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Active Shooter, a school shooting game, removed from Steam following outrage

A game titled Active Shooter briefly made it to the world's largest PC gaming marketplace.


Judging from the objective list on the left, this appears to be from the viewpoint of a SWAT team member.


A game developer attempted to profit off a game simulating school shootings, but the immediate backlash appears to have curtailed those efforts.

Visible on Valve's wildly popular Steam marketplace Tuesday morning, Active Shooter was slated for release June 6, and appeared to let you play as a SWAT team member or an active shooter in various scenarios. The game included school settings complete with rows of desks, a school gym and hallways lined with lockers. 


This screenshot appears to show the game from the viewpoint of the active shooter counting the number of "civs" and cops killed. 


Not surprisingly given the raw emotions around gun violence and heated national debate over gun control, the game sparked an uproar, with a Change.org petition quickly approaching its target of 150,000 signatures. At the time of this writing, it has passed 140,000 signatures with more people signing every second.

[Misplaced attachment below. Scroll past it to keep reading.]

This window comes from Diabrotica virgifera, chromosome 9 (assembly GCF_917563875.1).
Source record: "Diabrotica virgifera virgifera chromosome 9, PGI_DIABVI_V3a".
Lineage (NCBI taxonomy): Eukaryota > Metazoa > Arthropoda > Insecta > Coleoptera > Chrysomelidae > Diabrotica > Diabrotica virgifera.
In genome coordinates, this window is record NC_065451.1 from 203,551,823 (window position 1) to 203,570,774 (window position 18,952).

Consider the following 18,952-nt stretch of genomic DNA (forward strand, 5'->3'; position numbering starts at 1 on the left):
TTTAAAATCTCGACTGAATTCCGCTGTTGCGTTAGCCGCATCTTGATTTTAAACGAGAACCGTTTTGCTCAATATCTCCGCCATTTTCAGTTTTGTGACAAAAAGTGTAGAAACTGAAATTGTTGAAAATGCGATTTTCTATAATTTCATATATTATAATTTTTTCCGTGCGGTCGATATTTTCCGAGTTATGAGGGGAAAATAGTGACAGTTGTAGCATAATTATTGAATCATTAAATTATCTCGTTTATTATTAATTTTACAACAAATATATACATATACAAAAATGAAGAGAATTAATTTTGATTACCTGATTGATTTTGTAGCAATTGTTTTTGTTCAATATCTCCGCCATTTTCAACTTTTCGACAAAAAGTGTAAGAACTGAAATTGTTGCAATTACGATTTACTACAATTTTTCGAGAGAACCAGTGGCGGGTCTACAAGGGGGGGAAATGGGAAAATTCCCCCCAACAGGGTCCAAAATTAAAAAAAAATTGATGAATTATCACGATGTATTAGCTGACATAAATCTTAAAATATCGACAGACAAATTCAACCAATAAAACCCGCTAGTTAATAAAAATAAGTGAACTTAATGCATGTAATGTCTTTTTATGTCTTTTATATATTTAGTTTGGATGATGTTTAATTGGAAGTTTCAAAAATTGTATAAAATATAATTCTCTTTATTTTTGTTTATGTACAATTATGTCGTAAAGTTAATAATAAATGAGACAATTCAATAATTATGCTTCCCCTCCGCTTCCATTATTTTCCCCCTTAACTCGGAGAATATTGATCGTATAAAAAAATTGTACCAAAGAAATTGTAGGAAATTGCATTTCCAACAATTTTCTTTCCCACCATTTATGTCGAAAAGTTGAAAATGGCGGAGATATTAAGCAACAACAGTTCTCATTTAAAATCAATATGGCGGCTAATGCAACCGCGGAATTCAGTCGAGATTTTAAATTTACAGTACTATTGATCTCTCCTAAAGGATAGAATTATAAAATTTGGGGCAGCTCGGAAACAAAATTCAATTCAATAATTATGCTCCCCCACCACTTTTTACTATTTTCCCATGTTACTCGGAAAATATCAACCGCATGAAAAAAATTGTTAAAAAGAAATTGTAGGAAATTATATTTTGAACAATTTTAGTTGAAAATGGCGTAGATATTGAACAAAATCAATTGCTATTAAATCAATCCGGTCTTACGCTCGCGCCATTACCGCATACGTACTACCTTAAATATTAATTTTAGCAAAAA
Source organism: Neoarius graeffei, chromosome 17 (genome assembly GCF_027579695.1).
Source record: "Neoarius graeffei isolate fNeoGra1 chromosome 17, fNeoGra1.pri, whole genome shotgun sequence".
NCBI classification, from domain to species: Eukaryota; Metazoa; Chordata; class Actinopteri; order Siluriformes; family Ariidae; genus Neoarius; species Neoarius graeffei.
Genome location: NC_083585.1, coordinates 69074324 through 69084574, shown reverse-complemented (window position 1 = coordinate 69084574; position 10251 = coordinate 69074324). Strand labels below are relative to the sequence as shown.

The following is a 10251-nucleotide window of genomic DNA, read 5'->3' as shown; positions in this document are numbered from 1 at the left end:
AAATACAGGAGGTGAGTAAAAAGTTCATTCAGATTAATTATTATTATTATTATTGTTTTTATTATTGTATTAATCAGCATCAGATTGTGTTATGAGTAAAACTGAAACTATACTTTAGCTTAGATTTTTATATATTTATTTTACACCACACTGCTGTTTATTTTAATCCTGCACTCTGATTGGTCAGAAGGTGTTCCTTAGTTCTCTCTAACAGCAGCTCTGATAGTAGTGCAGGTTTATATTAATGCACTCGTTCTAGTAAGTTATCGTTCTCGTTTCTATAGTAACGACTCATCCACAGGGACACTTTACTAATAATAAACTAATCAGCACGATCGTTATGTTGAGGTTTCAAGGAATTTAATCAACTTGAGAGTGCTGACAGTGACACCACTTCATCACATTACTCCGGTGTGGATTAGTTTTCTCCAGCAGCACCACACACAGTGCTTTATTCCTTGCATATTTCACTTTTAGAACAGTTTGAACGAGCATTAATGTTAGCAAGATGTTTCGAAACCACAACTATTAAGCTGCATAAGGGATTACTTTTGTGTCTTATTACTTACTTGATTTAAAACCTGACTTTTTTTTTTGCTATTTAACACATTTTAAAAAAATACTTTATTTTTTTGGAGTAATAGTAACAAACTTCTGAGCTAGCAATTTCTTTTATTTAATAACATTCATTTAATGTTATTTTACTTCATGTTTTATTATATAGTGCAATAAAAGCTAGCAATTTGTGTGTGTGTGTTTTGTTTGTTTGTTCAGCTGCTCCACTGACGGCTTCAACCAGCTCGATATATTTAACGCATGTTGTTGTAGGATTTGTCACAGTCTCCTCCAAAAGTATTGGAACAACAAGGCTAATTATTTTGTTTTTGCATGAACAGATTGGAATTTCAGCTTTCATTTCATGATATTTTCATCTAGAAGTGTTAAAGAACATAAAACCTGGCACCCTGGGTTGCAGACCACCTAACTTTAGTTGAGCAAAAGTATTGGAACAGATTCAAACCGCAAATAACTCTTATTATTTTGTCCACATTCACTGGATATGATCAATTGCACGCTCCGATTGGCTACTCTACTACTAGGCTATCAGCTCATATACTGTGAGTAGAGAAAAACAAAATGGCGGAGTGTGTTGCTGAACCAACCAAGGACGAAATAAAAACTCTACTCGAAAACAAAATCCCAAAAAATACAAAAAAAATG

Ryan Petty, one of the parents who lost a child during the Feb. 14 Parkland shooting took to Facebook to let Valve know the game was not acceptable. Seventeen people lost their lives in the Florida tragedy, with another 17 wounded. 

Thanks everyone who got behind my call Saturday to let Valve know this game is not acceptable as entertainment. ...

Posted by Ryan Petty on Sunday, May 27, 2018

One of the Marjory Stoneman Douglas High School students also had this to say on Twitter.

Valve didn't immediately respond to a request for comment. But this tweet quotes the company:

A subsequent search on Steam revealed the title no longer exists. Valve did provide a comment to Deadline, in which it confirmed the game has been pulled from the marketplace, and provided more background on the individual behind Active Shooter.

"This developer and publisher is, in fact, a person calling himself Ata Berdiyev, who had previously been removed last fall when he was operating as '[bc]Interactive' and 'Elusive Team.' Ata is a troll, with a history of customer abuse, publishing copyrighted material, and user review manipulation," Valve said in a statement.

As for how such a game appeared on the storefront in the first place, Valve promised updates about its content policies would be coming soon.